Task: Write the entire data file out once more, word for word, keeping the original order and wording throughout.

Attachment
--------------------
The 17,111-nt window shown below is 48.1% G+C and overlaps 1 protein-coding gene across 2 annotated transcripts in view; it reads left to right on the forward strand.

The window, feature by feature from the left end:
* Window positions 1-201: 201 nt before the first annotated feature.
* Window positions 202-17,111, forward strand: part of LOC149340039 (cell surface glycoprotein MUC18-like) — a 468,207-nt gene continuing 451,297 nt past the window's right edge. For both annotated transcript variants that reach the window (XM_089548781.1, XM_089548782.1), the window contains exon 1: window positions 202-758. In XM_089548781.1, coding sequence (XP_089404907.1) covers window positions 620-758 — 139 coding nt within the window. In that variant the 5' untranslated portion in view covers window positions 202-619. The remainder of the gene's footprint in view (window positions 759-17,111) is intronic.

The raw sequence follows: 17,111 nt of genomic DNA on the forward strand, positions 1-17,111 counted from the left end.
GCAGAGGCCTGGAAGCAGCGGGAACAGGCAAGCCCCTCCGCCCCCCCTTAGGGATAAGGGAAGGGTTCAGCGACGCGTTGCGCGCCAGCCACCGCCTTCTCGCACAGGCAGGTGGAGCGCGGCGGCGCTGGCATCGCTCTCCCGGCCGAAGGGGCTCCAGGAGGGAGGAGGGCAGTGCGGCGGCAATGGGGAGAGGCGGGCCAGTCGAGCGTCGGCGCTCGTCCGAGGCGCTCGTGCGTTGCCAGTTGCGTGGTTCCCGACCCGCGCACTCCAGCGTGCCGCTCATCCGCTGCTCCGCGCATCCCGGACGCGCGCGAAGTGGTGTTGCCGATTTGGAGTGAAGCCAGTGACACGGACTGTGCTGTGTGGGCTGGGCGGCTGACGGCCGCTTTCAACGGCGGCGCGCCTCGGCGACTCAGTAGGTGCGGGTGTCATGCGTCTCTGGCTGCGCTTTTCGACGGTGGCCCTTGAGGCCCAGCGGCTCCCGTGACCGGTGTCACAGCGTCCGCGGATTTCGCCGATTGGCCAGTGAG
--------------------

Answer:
The 17,111-nt window shown below is 48.1% G+C and overlaps 1 protein-coding gene across 2 annotated transcripts in view; it reads left to right on the forward strand.

The window, feature by feature from the left end:
* Window positions 1-201: 201 nt before the first annotated feature.
* Window positions 202-17,111, forward strand: part of LOC149340039 (cell surface glycoprotein MUC18-like) — a 468,207-nt gene continuing 451,297 nt past the window's right edge. For both annotated transcript variants that reach the window (XM_089548781.1, XM_089548782.1), the window contains exon 1: window positions 202-758. In XM_089548781.1, coding sequence (XP_089404907.1) covers window positions 620-758 — 139 coding nt within the window. In that variant the 5' untranslated portion in view covers window positions 202-619. The remainder of the gene's footprint in view (window positions 759-17,111) is intronic.

The raw sequence follows: 17,111 nt of genomic DNA on the forward strand, positions 1-17,111 counted from the left end.
GCAGAGGCCTGGAAGCAGCGGGAACAGGCAAGCCCCTCCGCCCCCCCTTAGGGATAAGGGAAGGGTTCAGCGACGCGTTGCGCGCCAGCCACCGCCTTCTCGCACAGGCAGGTGGAGCGCGGCGGCGCTGGCATCGCTCTCCCGGCCGAAGGGGCTCCAGGAGGGAGGAGGGCAGTGCGGCGGCAATGGGGAGAGGCGGGCCAGTCGAGCGTCGGCGCTCGTCCGAGGCGCTCGTGCGTTGCCAGTTGCGTGGTTCCCGACCCGCGCACTCCAGCGTGCCGCTCATCCGCTGCTCCGCGCATCCCGGACGCGCGCGAAGTGGTGTTGCCGATTTGGAGTGAAGCCAGTGACACGGACTGTGCTGTGTGGGCTGGGCGGCTGACGGCCGCTTTCAACGGCGGCGCGCCTCGGCGACTCAGTAGGTGCGGGTGTCATGCGTCTCTGGCTGCGCTTTTCGACGGTGGCCCTTGAGGCCCAGCGGCTCCCGTGACCGGTGTCACAGCGTCCGCGGATTTCGCCGATTGGCCAGTGAG